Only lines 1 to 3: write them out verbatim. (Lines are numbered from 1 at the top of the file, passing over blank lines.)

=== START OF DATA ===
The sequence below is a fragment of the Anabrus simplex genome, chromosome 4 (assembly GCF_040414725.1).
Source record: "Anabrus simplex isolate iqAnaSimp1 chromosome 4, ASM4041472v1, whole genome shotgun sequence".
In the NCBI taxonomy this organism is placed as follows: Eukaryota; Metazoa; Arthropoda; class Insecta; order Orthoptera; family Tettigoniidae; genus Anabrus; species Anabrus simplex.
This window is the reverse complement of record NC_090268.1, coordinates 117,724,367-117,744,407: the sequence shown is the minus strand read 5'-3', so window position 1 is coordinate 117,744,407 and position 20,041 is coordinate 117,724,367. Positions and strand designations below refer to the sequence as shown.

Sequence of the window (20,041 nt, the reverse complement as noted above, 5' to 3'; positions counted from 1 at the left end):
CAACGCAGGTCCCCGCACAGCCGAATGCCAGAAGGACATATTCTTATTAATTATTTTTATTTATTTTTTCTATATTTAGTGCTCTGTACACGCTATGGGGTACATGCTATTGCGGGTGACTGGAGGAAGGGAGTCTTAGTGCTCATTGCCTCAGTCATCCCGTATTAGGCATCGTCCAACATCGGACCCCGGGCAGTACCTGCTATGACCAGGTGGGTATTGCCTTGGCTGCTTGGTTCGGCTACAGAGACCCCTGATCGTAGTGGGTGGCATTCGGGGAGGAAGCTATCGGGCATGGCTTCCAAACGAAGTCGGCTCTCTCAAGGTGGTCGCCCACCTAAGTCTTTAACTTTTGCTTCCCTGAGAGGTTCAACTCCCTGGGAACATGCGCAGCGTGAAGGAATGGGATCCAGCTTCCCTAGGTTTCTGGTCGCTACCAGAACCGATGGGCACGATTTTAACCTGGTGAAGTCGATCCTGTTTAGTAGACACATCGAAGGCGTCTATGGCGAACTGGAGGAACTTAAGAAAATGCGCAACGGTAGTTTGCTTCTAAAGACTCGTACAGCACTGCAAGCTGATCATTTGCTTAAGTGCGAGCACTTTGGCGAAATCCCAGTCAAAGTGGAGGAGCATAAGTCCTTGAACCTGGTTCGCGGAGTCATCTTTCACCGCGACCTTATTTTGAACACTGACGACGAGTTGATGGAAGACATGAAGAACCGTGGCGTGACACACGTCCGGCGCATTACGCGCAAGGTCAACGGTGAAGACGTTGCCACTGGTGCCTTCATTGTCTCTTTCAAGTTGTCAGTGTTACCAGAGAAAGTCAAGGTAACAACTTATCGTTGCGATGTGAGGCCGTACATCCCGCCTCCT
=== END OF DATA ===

The sequence below is a fragment of the Anabrus simplex genome, chromosome 4 (assembly GCF_040414725.1).
Source record: "Anabrus simplex isolate iqAnaSimp1 chromosome 4, ASM4041472v1, whole genome shotgun sequence".
In the NCBI taxonomy this organism is placed as follows: Eukaryota; Metazoa; Arthropoda; class Insecta; order Orthoptera; family Tettigoniidae; genus Anabrus; species Anabrus simplex.